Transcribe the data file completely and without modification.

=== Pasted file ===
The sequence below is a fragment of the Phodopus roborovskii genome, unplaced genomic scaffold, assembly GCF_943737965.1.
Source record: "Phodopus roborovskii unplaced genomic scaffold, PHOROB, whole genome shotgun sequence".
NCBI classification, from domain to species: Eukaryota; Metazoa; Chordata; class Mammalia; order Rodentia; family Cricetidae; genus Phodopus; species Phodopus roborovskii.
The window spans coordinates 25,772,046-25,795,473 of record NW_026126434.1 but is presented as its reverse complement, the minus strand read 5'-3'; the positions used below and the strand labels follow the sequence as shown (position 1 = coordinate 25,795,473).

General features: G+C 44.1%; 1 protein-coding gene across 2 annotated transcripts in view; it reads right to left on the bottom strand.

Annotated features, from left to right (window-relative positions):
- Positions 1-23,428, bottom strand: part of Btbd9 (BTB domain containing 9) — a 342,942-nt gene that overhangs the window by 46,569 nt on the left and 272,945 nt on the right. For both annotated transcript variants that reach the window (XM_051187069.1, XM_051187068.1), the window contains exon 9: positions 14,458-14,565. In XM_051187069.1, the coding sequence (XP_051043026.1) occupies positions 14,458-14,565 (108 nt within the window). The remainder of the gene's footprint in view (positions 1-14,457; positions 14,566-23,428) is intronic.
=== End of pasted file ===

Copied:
The sequence below is a fragment of the Phodopus roborovskii genome, unplaced genomic scaffold, assembly GCF_943737965.1.
Source record: "Phodopus roborovskii unplaced genomic scaffold, PHOROB, whole genome shotgun sequence".
NCBI classification, from domain to species: Eukaryota; Metazoa; Chordata; class Mammalia; order Rodentia; family Cricetidae; genus Phodopus; species Phodopus roborovskii.
The window spans coordinates 25,772,046-25,795,473 of record NW_026126434.1 but is presented as its reverse complement, the minus strand read 5'-3'; the positions used below and the strand labels follow the sequence as shown (position 1 = coordinate 25,795,473).

General features: G+C 44.1%; 1 protein-coding gene across 2 annotated transcripts in view; it reads right to left on the bottom strand.

Annotated features, from left to right (window-relative positions):
- Positions 1-23,428, bottom strand: part of Btbd9 (BTB domain containing 9) — a 342,942-nt gene that overhangs the window by 46,569 nt on the left and 272,945 nt on the right. For both annotated transcript variants that reach the window (XM_051187069.1, XM_051187068.1), the window contains exon 9: positions 14,458-14,565. In XM_051187069.1, the coding sequence (XP_051043026.1) occupies positions 14,458-14,565 (108 nt within the window). The remainder of the gene's footprint in view (positions 1-14,457; positions 14,566-23,428) is intronic.